Some Issues, Problems and Limitations

  1. A system with working API for FTM RTT is needed on the mobile device. Android 9 (API Level 28) and later support FTM RTT. Google Pixel (and Pixel 2, Pixel 3, Pixel 4, Pixel 4a (5G), Pixel 5, Pixel 6) run Android 9, 10, 11, 12 or 13. These versions of Android are now available on some other phones as well (although some do not have Wi-Fi modems that supports FTM RTT).

    Samsung Note 10+, Samsung A9 Pro, and LG V30 support FTM RTT — as do over 50 other phones at this point. See Android Developer's list of phones that support FTM RTT.

    By the way, Windows 10 has no API for FTM RTT. Nor does Apple iOS.

  2. Some important aspects of FTM RTT are not in the official Android API and so have to be accessed via Java Reflection. Update: starting in Android 12, access to some of these features is in the official API.

  3. Some of the required class methods and fields are “grey listed,” meaning that they may be removed in future releases. As a prime example, the very much needed WifiManager.startScan() is “deprecated” as of API level 28.

  4. Android API Level 28 (Android 9) introduced a limitation on how often Wi-Fi scans to find APs can occur — no more than 4 per 2 minutes in foreground mode (i.e. one scan per 30 seconds on average). At a comfortable walking speed of 1.4 m/sec, that means once every 42 meters. At that rate one will be out the other end of a building by the time one gets a chance to check on what Wi-Fi APs are nearby! (Fortunately this does not affect FTM RTT ranging directly).

    Note: On recent updates of Android 10 (4th QTR 2019) it is easy to override this: just disable “Wi-Fi scan throttling” from the “Developer Options” menu (assuming you have enabled “Developer Options”).

    This way it is possible to scan about every 3.8 seconds on Google Pixel 2, and about once every 2.5 seconds on Google Pixel 3 (for comparison, “Settings > Wi-Fi” scans every 10 seconds).

  5. FTM RTT ranging requests are ignored when an app is in the background.

  6. Currently, many installed Wi-Fi access points (APs) do not support FTM RTT (see Which Wi-Fi access points support the IEEE 802.11mc FTM RTT protocol?).

    One Wi-Fi RTT enabled access-point that is commercially available is Compulab's Wi-Fi Indoor Location Device (WILD). Another is Google WiFi (original) and the more recent Google Nest WiFi (as of May 2020). See Android Developer's list of access points that support FTM RTT.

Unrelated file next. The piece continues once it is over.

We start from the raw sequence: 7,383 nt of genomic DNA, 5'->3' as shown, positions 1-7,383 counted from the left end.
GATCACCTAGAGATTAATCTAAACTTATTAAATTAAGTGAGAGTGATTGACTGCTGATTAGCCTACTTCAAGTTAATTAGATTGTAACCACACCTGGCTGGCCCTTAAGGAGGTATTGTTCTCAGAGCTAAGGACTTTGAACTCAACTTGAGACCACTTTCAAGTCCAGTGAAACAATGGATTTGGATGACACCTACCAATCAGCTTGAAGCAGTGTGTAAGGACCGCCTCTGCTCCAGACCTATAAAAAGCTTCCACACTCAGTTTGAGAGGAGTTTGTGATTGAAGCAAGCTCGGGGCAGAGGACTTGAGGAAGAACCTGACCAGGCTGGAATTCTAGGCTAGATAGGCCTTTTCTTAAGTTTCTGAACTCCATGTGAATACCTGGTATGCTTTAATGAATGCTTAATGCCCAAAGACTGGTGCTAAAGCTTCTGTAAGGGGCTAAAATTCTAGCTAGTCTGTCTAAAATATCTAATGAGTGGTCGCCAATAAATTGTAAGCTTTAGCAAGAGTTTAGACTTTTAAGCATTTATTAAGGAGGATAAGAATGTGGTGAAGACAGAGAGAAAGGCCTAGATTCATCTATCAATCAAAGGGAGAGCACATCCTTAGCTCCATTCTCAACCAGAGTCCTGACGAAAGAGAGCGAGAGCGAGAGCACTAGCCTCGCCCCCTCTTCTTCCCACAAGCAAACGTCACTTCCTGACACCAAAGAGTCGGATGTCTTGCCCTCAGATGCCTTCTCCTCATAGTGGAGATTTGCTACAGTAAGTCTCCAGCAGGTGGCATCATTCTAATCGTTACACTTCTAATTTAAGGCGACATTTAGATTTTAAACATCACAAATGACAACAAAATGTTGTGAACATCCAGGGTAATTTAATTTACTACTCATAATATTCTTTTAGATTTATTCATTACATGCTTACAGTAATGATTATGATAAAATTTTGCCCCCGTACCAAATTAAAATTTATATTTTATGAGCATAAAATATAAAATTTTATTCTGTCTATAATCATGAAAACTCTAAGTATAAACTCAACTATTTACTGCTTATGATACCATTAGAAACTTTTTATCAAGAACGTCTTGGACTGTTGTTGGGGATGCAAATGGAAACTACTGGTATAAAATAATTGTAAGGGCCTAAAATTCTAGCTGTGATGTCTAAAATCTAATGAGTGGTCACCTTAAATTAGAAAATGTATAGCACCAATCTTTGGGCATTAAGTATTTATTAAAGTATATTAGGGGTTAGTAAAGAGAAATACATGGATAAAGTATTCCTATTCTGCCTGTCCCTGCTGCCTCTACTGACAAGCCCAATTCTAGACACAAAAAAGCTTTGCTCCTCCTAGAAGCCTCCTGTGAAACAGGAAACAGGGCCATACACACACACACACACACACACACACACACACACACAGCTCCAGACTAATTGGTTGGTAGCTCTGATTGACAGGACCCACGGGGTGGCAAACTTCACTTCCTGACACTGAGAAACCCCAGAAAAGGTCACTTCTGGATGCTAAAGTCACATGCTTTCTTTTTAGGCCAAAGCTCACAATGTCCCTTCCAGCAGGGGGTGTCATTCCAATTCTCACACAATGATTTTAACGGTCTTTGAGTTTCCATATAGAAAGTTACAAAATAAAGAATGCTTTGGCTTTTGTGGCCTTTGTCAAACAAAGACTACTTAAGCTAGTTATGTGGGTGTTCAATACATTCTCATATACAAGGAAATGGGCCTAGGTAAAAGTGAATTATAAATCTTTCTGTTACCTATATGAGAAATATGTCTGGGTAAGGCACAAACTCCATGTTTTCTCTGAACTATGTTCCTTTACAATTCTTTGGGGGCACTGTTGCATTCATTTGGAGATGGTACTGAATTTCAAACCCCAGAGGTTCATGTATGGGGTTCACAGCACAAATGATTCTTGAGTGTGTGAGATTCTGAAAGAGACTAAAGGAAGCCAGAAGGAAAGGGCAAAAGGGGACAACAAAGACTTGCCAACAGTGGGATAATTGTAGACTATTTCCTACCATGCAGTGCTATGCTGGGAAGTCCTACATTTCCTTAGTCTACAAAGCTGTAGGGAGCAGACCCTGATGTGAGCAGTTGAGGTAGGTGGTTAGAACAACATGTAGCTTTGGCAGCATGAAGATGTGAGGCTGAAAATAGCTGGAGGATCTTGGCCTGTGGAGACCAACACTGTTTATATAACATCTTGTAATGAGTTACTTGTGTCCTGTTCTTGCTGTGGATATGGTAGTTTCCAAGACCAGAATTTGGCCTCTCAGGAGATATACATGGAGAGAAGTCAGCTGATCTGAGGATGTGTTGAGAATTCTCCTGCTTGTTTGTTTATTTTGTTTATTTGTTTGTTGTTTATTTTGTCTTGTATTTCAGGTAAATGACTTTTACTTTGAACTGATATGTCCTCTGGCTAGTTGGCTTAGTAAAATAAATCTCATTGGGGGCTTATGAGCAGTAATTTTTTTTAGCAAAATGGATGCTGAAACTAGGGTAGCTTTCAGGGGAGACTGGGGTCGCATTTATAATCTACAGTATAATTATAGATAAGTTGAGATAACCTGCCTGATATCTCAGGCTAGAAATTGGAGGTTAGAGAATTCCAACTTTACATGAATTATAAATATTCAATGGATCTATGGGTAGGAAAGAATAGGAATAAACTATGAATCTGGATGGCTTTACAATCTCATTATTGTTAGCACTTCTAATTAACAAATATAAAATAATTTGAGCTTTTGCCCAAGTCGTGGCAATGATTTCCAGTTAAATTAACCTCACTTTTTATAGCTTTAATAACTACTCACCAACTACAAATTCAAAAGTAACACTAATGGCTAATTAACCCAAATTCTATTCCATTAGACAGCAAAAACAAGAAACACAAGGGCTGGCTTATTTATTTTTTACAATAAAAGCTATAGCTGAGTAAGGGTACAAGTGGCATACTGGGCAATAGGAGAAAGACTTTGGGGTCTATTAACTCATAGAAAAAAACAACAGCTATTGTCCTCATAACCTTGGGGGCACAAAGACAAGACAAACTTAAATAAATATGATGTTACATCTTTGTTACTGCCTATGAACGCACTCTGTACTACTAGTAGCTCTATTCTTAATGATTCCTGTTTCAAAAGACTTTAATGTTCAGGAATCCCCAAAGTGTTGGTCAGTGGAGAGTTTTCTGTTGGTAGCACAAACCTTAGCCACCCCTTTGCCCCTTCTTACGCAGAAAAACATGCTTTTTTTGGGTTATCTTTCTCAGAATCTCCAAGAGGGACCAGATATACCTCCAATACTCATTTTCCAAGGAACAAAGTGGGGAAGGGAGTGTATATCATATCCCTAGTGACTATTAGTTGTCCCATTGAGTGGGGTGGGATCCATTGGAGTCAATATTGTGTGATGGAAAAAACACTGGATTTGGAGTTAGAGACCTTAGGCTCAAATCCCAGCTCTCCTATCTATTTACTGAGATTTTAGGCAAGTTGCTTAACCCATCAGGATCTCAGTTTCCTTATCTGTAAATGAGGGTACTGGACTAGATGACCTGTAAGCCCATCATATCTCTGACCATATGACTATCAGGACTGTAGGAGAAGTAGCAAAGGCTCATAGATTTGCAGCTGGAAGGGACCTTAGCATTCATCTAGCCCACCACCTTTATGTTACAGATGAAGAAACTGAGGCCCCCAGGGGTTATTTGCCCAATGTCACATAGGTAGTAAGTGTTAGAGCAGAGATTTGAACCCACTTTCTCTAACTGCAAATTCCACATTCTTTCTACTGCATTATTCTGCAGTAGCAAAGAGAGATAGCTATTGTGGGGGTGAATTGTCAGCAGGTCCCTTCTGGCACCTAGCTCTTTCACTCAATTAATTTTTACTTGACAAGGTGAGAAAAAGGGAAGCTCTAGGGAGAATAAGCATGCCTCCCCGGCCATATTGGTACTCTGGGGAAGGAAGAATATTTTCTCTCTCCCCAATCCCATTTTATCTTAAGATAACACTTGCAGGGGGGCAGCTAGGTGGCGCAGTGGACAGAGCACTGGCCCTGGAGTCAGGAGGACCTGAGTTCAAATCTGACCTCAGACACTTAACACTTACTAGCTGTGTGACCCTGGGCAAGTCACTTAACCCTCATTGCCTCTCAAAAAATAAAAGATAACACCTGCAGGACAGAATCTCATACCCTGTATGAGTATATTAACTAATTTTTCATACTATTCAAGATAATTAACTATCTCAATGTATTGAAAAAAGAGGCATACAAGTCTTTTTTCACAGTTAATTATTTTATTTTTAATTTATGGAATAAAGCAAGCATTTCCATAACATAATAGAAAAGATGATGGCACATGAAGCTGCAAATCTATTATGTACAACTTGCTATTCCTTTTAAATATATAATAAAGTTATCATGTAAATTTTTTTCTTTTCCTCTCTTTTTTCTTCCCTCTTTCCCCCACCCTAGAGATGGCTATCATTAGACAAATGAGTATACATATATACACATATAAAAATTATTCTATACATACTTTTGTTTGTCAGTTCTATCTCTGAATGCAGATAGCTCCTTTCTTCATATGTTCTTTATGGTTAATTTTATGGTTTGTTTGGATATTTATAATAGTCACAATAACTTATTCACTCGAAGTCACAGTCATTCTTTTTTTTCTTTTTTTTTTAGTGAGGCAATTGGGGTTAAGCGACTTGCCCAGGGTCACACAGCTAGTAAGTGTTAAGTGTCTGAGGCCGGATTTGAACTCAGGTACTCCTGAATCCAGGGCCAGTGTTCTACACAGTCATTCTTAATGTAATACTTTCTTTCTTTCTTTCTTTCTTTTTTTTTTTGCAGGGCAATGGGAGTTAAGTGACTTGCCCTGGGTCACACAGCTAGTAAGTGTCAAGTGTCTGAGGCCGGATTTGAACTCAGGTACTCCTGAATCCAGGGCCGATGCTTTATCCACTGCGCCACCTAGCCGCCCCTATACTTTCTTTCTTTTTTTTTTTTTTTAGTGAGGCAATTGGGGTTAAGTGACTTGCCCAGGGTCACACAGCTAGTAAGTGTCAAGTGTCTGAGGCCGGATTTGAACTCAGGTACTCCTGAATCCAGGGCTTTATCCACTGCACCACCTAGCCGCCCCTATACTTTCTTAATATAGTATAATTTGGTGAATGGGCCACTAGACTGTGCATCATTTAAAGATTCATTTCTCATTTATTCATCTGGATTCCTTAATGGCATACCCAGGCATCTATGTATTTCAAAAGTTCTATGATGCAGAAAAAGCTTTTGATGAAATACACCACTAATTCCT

7. An AP can provide information about its position and location (LCI and LCR data structures), which can be retrieved (in Android 10 – API level 29) using RangingResult.getResponderLocation(). Without this, an indoor positioning app has to get AP position information “out of channel” (e.g. a file with the BSSIDs and coordinates of all of the APs). Currently only Compulab Wi-Fi Indoor Location Device (WILD). provides a way of setting up the capability of an AP to provide position information to a requestor (using -lci=... and -civic=... lines in the hostapd.conf file).

  8. While there appear to be over a dozen Wi-Fi chips that have been certified for Wi-Fi location, Wi-Fi APs using those chip sets mostly don't advertize support of IEEE 802.11mc FTM RTT in the beacon frame.

  9. FTM RTT signalling between Wi-Fi chips is affected by differences in bandwidth - 20, 40, or 80 MHz, and the type of preamble - LEGACY, HT, VHT, or HE. This can introduce timing offsets, which, in some cases, can translate into reported distance measurements that are as much as 6 to 8 meter too small or too large. FTM RTT connections between Wi-Fi chip sets may work well for certain experimentally determined combinations of bandwidth and preamble, but not others.

  10. Measurement errors do not follow a simple noise model. Errors in measurement are not Gaussian, not always unimodal, have outliers and, perhaps most importantly, are position dependent.

  11. Building materials have relative permittivity significantly larger than 1 (e.g. very roughly 4 to 16 for concrete). As a result, measured “distances” indoors can be much larger than the actual (Euclidean) distances between initiator and responder (this may often be more of a problem than multi-path propagation, which FTM RTT should be relatively immune to).

  12. The accuracy of position determination is not equal to the error of distance measurement, because of “dilution of precision”, which depends on the geometric arrangement of responders with respect to the intiator. Here an accuracy of a meter or two is more common (ignoring the occasional complete outlier). See also: Where to place the responders and Recovering position from distance measurements

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Berthold K.P. Horn,